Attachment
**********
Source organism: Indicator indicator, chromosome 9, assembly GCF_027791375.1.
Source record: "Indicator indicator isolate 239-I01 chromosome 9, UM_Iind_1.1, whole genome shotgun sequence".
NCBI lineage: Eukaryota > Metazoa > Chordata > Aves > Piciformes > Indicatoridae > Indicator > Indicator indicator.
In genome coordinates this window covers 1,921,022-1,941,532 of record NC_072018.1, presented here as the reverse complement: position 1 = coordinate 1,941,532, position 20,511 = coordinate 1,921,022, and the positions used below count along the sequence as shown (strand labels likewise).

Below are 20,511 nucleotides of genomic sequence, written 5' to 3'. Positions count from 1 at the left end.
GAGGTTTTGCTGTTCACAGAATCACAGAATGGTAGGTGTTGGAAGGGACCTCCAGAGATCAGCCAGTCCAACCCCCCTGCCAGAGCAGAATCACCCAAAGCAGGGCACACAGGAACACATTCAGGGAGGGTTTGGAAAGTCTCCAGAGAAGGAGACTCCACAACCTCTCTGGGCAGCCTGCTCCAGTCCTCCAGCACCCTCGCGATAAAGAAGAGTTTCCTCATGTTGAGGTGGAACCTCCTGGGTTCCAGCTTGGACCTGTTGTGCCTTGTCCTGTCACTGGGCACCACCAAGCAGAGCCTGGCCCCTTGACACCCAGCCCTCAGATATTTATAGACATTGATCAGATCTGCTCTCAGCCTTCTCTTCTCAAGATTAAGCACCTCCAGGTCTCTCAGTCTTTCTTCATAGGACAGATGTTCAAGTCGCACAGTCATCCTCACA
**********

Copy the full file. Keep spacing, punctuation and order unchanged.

Source organism: Indicator indicator, chromosome 9, assembly GCF_027791375.1.
Source record: "Indicator indicator isolate 239-I01 chromosome 9, UM_Iind_1.1, whole genome shotgun sequence".
NCBI lineage: Eukaryota > Metazoa > Chordata > Aves > Piciformes > Indicatoridae > Indicator > Indicator indicator.
In genome coordinates this window covers 1,921,022-1,941,532 of record NC_072018.1, presented here as the reverse complement: position 1 = coordinate 1,941,532, position 20,511 = coordinate 1,921,022, and the positions used below count along the sequence as shown (strand labels likewise).

Below are 20,511 nucleotides of genomic sequence, written 5' to 3'. Positions count from 1 at the left end.
GAGGTTTTGCTGTTCACAGAATCACAGAATGGTAGGTGTTGGAAGGGACCTCCAGAGATCAGCCAGTCCAACCCCCCTGCCAGAGCAGAATCACCCAAAGCAGGGCACACAGGAACACATTCAGGGAGGGTTTGGAAAGTCTCCAGAGAAGGAGACTCCACAACCTCTCTGGGCAGCCTGCTCCAGTCCTCCAGCACCCTCGCGATAAAGAAGAGTTTCCTCATGTTGAGGTGGAACCTCCTGGGTTCCAGCTTGGACCTGTTGTGCCTTGTCCTGTCACTGGGCACCACCAAGCAGAGCCTGGCCCCTTGACACCCAGCCCTCAGATATTTATAGACATTGATCAGATCTGCTCTCAGCCTTCTCTTCTCAAGATTAAGCACCTCCAGGTCTCTCAGTCTTTCTTCATAGGACAGATGTTCAAGTCGCACAGTCATCCTCACA